- My first pie: crimson pie, with blueberries and cranberries and a tangerine. I still use the first pie crust recipe I ever tried, made with equal parts butter and shortening and a little more than a quarter cup of sour cream, and it’s never failed me once.
- Lasagna from my mom’s crazy two-meat, three-cheese, sauce-from-scratch recipe, which over the years I’ve managed to get down to a couple of hours of prep. The first time took me half a day.
- The Jamaican seafood stew that was so phenomenally delicious I called my best friend up and made her come over to taste it right that minute.
- The mango-orange mousse cake I surprised another good friend with on her birthday, how the filling glowed in a way I’d never seen on a dessert except in Wayne Thiebaud paintings, and how it made me understand that food could be unexpectedly as beautiful as a work of art.
And hundreds of others—triumphs, failures, elaborate projects that left me exhausted and the kitchen devastated. All the memories, even the worst of them, tinged with affection some 20-odd years later. But the memories didn’t reside in the magazines, certainly. And there they were, a long low bookcase crammed with years and years’ worth of cooking glossies that honestly, I was never going to use again. The recipes I liked best had been transferred to 5x8 recipe cards in the grease-speckled box sitting by the stove, and most are available online via a quick Google or Epicurious search. These days I go to food blogs and Tastespotting.com for inspiration, and it should surprise no one that I’ve amassed a healthy collection of cookbooks. With the magazines gone I could shelve my floating books, and even better—the sure sign of a hoardy mind—give in to the pleasures of organizational fussing.
But I wasn’t in the mood to take them all at once and tie them into bundles for Tuesday-morning recycling. The magazines that taught me to cook deserved something a little more epic, a project to honor them. So I began pulling: Every magazine with an April or May date on its spine came out, a foot-high stack. And then I sat down at the kitchen table with the magazines, a stapler, and an exacto knife. I didn’t linger, but ran quickly down the index pages of each, and any recipe that looked appealing I cut out. It wasn’t hard, as I’d put neat check marks in front of everything I thought sounded good at the time—I was so organized back then!—and I could dismiss a lot of them out of hand. I was no longer stuck at home with a toddler and the days stretching out endlessly, needing to be broken up with stroller-laden trips to the farmer’s market, the butcher, the grocer, the cheese shop, all channeled into long, complicated assemblies with the boy on a stepstool at the counter. These days I’m interested in easy weeknight meals, slow cooker recipes, maybe something more involved for the weekend that will last a few days. No more homemade chicken samosas, no 25-ingredient paellas. If I suddenly craved either I could find them online.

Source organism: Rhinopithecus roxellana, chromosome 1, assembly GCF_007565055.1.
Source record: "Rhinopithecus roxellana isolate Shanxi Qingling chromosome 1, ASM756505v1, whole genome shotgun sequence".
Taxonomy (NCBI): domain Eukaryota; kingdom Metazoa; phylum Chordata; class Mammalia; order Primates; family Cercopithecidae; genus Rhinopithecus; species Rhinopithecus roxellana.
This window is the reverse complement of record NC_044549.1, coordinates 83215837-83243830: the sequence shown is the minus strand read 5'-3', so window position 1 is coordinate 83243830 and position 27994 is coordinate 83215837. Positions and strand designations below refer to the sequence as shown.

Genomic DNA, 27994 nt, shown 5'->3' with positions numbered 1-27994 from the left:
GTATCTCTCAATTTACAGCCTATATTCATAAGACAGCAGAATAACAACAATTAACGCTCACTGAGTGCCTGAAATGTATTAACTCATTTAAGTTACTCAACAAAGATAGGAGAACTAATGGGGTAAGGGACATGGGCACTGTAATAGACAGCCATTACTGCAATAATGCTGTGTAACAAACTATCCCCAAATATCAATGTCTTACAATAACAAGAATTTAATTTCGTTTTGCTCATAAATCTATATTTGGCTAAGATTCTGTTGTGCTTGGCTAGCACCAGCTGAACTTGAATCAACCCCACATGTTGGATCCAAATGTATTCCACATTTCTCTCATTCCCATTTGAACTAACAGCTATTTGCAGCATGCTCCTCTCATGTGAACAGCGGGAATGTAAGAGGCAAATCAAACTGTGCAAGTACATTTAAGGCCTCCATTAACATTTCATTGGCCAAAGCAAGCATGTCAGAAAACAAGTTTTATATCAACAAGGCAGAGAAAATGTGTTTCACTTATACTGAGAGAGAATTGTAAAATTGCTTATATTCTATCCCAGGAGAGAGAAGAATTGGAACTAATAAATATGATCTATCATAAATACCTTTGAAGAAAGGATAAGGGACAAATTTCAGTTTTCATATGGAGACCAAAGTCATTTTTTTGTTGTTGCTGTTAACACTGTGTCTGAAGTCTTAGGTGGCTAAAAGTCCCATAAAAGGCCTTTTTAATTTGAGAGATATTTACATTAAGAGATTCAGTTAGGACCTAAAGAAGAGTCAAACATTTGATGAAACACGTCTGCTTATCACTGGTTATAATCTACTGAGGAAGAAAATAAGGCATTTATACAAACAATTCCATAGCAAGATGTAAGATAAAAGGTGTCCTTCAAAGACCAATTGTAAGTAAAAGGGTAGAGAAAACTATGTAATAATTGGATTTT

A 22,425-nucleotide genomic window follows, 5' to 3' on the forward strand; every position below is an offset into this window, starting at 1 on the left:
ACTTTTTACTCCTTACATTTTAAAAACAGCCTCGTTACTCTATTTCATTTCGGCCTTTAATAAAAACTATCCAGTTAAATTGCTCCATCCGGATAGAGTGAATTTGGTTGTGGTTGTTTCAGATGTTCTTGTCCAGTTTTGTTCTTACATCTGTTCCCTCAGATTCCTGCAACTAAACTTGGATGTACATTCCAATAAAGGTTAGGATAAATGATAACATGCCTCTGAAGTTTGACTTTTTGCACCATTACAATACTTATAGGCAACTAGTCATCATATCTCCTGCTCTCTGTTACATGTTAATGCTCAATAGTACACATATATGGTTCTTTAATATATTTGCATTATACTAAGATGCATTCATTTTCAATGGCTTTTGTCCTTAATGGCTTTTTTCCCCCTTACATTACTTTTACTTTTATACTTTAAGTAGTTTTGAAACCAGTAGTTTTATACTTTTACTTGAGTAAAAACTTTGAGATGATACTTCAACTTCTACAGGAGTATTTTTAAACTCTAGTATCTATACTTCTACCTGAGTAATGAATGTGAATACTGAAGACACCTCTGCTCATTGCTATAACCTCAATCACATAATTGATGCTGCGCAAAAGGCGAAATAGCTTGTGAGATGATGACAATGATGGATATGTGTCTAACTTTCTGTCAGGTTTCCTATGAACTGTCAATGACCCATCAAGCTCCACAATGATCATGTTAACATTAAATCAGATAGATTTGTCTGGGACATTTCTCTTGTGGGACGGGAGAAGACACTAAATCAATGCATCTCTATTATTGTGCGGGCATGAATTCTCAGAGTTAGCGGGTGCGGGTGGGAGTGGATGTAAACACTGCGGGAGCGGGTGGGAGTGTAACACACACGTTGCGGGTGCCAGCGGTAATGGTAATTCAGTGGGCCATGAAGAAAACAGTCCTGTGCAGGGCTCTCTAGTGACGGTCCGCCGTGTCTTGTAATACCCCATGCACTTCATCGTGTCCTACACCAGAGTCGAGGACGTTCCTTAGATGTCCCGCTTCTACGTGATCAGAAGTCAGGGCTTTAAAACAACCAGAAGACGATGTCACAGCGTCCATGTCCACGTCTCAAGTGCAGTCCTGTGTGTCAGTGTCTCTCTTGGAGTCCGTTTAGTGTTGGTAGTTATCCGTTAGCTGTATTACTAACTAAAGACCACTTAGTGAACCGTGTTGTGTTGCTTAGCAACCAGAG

It was a fun project, skimming and cutting, like something I would have done as a kid on a rainy weekend afternoon. I ended up with a thick pile of pages, enough to stock a month’s worth of grocery lists easily. Of course . . . this is only May. And the corollary here is that if I keep up with this, I’ll be doing it for a year, freeing up shelf space inch by hard-won inch. I very well may lose patience and toss them all at once. But in the meantime it’s fun revisiting that part of my life, the education that stretched over years. These days cooking is something I can relax into; I may be worn out at the end of the day, but as soon as I take my place at the counter with knife and cutting board I get that small secure rush of knowing what I’m doing, the comfort of muscle memory and proficiency. And while I definitely need those magazines a lot less than the shelf space, it’s nice to take a little time to say goodbye to them, and thank you.